Healing With Horses: The Value of Connection
Experiencing mental illness as a child or youth can be an unsteadying experience, and the care they need extends far beyond the walls of the hospital. Community involvement and connection are important parts of recovery, which is where incredible community-centred programs like Propel come in.
Grand River Hospital’s Propel program connects patients with community organizations where they can build healthy, rewarding relationships, learn new skills and connect with like-minded individuals, all while regaining their confidence and self-esteem. One of Propel’s longest-standing community partners is Conestogo River Horseback Adventures, a local stable that provides the opportunity to be in a fun, safe environment with horses.
For the last six years, Conestogo River Horseback Adventures and owner Tatyanna van Lenthe have been working with Grand River Hospital to offer programming to youth receiving outpatient mental health care. Animals can sometimes feel easier to connect with than people, and as certified Equine Assisted Learning coaches, Tatyanna and her team can offer support that is very compatible with the goals of the Propel program, helping participants learn valuable skills like emotional awareness, trust, empathy, social skills, problem-solving skills and responsibility.
What is Equine Assisted Learning? Sergent Sunman explains what it’s all about from a horse’s point of view:
When someone experiences a mental illness, they might feel isolated, be self conscious or have trouble putting their feelings into words, especially during their formative childhood and teenage years. But when working with horses, many of those barriers disappear.
“With animals, you don’t have to have the right words to be able to have that feeling [of connection],” Tatyanna explained.
That’s not the only way spending time with horses can benefit someone’s mental health either. Horses are great teachers: they require your full attention, helping participants learn to be present. Their sensitivity to human emotions also means they will actually mirror these feelings, providing feedback that helps people learn about themselves.
Some find that working with horses also teaches them to be more empathetic, not just towards others, but towards themselves. When a participant witnesses a much loved four-legged friend do something they would criticize themselves for, like engage in behaviours motivated by anxiety – which for horses are vices like cribbing or weaving – they experience empathy, which in turn helps them learn to be more accepting of their own experiences and mental health journey.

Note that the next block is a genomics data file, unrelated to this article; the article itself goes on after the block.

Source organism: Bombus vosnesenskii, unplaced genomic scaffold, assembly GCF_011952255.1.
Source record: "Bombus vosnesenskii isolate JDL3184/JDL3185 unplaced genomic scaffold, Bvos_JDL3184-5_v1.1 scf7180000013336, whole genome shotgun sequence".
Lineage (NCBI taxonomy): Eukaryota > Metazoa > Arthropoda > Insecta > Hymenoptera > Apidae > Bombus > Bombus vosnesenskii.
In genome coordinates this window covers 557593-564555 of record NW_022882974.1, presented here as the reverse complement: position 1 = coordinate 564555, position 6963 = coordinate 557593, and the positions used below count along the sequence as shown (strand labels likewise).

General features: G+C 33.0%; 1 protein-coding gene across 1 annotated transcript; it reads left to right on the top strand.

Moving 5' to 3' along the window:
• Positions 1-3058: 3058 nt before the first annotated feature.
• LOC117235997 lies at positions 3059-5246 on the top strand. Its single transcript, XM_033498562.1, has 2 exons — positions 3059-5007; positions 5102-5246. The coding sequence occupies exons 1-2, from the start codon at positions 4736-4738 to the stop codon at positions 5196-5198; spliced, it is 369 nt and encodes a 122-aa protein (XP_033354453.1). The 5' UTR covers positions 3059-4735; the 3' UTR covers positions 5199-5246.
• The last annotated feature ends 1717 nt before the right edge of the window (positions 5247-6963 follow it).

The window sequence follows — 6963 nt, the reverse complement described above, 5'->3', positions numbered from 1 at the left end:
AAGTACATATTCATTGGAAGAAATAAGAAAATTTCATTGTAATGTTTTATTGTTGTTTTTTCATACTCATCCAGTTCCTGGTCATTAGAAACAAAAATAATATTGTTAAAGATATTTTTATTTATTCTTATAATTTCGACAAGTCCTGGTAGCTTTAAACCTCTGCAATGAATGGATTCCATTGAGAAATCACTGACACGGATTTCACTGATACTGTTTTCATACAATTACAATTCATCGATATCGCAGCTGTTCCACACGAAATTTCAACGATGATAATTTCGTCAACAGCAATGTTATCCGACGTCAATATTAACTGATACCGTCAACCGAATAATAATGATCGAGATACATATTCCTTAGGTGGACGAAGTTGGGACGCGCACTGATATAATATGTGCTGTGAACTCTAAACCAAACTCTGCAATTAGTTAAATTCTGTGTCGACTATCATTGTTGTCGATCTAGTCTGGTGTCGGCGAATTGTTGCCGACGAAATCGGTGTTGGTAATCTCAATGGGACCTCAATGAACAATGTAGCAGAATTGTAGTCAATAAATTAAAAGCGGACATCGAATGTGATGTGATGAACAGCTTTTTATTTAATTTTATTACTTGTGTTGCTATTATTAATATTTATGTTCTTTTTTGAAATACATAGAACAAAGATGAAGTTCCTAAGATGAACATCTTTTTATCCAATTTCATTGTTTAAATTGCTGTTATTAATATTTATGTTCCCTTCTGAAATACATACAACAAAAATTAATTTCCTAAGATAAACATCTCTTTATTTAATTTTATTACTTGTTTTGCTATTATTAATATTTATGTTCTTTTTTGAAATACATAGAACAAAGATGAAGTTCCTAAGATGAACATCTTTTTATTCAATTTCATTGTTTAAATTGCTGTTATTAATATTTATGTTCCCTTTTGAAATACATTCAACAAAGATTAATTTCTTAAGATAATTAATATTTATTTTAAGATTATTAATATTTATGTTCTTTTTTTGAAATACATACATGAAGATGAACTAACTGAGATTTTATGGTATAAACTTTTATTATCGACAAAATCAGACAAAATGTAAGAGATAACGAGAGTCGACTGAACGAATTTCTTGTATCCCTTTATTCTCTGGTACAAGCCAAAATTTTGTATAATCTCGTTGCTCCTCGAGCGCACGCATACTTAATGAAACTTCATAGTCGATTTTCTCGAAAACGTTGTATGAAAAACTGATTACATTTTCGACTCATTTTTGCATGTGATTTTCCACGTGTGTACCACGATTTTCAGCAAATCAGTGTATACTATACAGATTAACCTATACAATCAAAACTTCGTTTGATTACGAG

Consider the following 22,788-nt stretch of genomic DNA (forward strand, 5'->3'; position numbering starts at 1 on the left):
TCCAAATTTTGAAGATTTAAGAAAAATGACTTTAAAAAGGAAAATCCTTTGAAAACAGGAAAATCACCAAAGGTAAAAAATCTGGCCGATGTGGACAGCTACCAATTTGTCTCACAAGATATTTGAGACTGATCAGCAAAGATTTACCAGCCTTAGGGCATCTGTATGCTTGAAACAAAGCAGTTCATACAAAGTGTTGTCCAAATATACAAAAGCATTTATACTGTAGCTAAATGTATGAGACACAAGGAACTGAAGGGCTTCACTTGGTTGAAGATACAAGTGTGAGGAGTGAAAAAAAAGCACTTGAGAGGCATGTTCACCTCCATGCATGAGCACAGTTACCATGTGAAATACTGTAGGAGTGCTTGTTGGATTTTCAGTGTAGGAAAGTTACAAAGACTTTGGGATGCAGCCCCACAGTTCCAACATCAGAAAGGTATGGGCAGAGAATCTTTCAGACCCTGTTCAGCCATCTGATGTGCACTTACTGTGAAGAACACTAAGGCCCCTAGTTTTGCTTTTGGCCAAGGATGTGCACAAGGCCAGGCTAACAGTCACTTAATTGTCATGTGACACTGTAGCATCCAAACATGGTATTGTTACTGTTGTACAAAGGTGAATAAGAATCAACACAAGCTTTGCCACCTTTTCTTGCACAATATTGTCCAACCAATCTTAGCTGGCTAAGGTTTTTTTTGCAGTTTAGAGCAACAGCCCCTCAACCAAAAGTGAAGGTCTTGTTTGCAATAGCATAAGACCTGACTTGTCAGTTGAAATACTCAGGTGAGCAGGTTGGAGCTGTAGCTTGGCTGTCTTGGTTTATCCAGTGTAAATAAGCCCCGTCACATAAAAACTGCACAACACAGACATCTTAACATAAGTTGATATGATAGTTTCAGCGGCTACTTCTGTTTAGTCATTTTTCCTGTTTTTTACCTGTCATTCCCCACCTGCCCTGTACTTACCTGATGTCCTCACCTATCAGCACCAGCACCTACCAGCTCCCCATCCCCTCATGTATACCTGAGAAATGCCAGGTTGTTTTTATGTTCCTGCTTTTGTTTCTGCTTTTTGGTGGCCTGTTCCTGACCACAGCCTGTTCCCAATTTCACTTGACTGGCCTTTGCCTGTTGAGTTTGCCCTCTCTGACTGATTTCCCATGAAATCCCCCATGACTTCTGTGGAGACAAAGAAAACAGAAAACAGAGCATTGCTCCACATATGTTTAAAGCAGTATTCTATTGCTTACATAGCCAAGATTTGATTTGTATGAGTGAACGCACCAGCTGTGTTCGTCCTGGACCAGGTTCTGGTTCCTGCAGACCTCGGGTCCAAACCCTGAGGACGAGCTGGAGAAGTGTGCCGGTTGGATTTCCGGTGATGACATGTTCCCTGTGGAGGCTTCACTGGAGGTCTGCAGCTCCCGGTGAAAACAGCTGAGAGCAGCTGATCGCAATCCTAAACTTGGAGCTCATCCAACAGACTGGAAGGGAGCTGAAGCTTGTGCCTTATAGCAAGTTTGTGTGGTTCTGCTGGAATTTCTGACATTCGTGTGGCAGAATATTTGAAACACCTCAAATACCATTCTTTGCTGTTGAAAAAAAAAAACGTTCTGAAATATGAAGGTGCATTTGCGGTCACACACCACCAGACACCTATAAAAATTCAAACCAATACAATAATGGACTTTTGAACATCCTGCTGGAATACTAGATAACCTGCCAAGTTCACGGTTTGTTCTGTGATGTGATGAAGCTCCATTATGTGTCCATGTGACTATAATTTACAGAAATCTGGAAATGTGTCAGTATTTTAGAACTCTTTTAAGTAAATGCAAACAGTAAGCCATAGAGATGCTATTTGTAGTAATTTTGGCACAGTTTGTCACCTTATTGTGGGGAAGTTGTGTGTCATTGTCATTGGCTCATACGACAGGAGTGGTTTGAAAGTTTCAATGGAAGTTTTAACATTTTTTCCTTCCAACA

Additionally, because horses don’t pose any judgement, they can be a calming presence for a young person who is struggling and act as a source of stability, emotional support and unconditional love. Caring for them can also give participants a sense of purpose and responsibility.
All of these types of experiences open doors for children and teens receiving mental health care to develop skills and self-confidence that can translate to other aspects of their lives, helping them become more comfortable, confident and well adjusted.
“Just this week, I had a parent that said to me [that] … their child is coming out of their shell and not afraid to show their true self,” Tatyanna said when asked about the program’s impact on the youth from Propel who take part Conestogo River Horseback Adventures.
Programming with horses is just one of the many types of activities Propel offers to children and adolescents receiving mental health care. Others include sports, music lessons, art classes and more. So, whether it’s learning the mental discipline of boxing, patiently building a relationship with a horse, being able to climb to the top of a challenging rock climbing wall or painting a picture that beautifully illustrates complex emotions, Propel seeks to offer these kinds of opportunities to kids throughout the Waterloo Region to help them imagine a brighter, fuller future.
Learn more about the Propel program and all the ways Grand River Kids helps local youth by visiting GrandRiverKids.ca.